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Aussie tennis hero Casey Dellacqua has slammed the ATP and WTA's decision to strip rankings points from Wimbledon, while Aussie star Chris O'Connell has flagged his intentions to skip the grand slam in protest.
The ATP and WTA made the staggering decision to take rankings points away from players who attend Wimbledon in July, a move in retaliation to the All England Club's ban on Russian and Belarusin players.
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The bombshell move is believed to be an attempt by the ATP and WTA to put everyone on the same playing field as the Russian and Belarusian players who aren't allowed to play - but means the iconic event will be nothing more than an exhibition.
Addressing the situation over the weekend, Dellacqua said the move will be particularly detrimental to lower-ranked players who rely on the points they received at majors.
"It's a difficult one because there probably are a lot of players that would be in consultation with the tours, but there would be a lot of players that wouldn't be happy with this decision because they're therefore going to Wimbledon really playing for the prestige of playing at Wimbledon and not for ranking points," she said on Sport Sunday.
"Ranking points determine a player's trajectory in terms of where they're heading, how they get into the next tournament, maybe where they're seeded.
"It will affect someone like a Novak (Djokovic)... Novak for example, the defending champion, will lose 2000 points and that will probably have an effect on his World No.1 ranking.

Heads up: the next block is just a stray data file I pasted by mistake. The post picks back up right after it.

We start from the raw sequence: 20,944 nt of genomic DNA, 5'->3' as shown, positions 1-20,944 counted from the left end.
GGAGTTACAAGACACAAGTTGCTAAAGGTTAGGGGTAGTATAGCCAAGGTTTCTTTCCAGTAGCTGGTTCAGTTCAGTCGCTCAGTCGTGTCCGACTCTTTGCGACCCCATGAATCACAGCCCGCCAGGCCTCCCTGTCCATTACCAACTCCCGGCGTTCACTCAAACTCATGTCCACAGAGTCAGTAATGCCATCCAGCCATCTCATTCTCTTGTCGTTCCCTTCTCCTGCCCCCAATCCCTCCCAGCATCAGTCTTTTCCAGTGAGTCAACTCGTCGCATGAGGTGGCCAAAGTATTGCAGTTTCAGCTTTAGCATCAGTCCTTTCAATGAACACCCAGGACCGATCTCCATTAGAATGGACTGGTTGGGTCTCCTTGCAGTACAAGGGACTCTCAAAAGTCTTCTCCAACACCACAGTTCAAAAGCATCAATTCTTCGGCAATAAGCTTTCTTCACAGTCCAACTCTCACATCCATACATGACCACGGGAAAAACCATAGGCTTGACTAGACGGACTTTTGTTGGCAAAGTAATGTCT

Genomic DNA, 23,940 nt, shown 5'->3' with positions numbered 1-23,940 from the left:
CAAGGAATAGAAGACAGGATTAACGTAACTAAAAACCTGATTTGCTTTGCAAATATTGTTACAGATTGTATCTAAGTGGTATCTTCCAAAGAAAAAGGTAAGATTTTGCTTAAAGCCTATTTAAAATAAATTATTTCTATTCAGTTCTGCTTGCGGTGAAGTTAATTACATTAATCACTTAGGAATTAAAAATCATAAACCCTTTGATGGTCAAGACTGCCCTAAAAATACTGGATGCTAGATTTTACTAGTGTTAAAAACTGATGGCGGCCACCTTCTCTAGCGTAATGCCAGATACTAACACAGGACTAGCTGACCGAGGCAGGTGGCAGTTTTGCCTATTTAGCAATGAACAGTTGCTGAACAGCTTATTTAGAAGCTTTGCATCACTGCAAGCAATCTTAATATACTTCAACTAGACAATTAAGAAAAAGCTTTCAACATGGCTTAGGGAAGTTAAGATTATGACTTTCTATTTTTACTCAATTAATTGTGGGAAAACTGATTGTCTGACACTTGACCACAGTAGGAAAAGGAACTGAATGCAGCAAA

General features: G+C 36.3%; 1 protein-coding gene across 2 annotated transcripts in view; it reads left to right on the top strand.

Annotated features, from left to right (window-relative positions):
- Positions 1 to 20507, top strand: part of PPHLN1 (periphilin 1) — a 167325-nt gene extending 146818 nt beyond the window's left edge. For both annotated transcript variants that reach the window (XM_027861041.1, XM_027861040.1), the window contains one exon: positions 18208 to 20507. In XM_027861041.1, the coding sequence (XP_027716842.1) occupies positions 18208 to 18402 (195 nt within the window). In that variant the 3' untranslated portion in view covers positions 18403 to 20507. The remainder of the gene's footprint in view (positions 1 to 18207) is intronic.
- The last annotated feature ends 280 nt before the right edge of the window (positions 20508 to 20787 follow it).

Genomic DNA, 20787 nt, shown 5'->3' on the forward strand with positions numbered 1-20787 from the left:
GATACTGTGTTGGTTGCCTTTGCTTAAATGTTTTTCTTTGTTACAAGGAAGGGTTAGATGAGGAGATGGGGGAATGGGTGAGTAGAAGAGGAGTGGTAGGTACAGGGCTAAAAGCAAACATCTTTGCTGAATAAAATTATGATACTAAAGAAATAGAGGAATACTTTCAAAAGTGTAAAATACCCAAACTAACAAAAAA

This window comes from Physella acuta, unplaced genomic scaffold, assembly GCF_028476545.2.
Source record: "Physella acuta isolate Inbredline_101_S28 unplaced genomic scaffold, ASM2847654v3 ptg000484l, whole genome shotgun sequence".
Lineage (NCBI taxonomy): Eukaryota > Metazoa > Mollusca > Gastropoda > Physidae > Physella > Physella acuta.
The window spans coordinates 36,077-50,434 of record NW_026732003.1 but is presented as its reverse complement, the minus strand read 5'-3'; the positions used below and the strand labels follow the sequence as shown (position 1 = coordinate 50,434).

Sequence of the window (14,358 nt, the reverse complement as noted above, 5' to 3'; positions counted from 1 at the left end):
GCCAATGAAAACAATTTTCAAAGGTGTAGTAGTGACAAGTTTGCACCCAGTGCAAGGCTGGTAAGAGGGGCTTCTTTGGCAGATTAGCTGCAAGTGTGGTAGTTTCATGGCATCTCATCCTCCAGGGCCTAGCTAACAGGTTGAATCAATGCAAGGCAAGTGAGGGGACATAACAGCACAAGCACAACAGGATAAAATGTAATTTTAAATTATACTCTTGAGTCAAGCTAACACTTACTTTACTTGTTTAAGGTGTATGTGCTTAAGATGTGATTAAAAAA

"There's a lot to play out."
Aussie women's No.1 Ajla Tomlanovic expressed similar concerns about her ranking.
"I don't think they'll carry over the points earned from 2021, they'll get wiped and then you don't have a chance to defend your points. That's very unfair, in my opinion," she told AAP.
"It's going to be very strange to go to Wimbledon where no points will be on offer."
Tomljanovic worked her way to a career-high ranking of 38 earlier this year after reaching the quarter-finals at Wimbledon in 2021.
But she will receive a huge hit if she is unable to defend the points she earned at the All England Club last year.
Chris O'Connell thinking of boycotting Wimbledon
On Sunday, O'Connell became the first player to admit he's thinking the unthinkable - ditching the chance to play at Wimbledon.
The Sydneysider, who enjoyed the best tournament of his career at the Australian Open earlier this year, says he may snub the chance to play the world's greatest tournament because his dream of making the men's top-100 is more important to him.
Instead of playing on the hallowed lawns of the All England Club, O'Connell and his backroom team are thinking instead of playing in other low-profile tournaments - on grass or clay - where points will be on offer.
"My ambition is to make the top 100. If I go to Wimbledon, then I'm in qualifying first and I waste a week there. And if I happen to qualify, then I waste another week," O'Connell said after bowing out of the French Open in the first round on Sunday.
"So I'm speaking with coaches about what I'm going to do, to be honest. I don't know if I'll play."
The topic was the talk of the opening day at Roland Garros among players - most of whom were left reflecting on their disappointment about the decision.
Britain's Cameron Norrie also said he thinks some top players could spurn Wimbledon.
"Obviously, it's an extremely difficult situation with everything going on with the war, but for me it's tough," Norrie told reporters.
"Having a home slam and not having to gain any ranking points from that and the tradition of it.
"You're not really playing for anything, you're playing this almost like an exhibition.
"So for me it was tough to see that and obviously it's a really tricky situation but I would have liked to see it still have points, still have something on the line."
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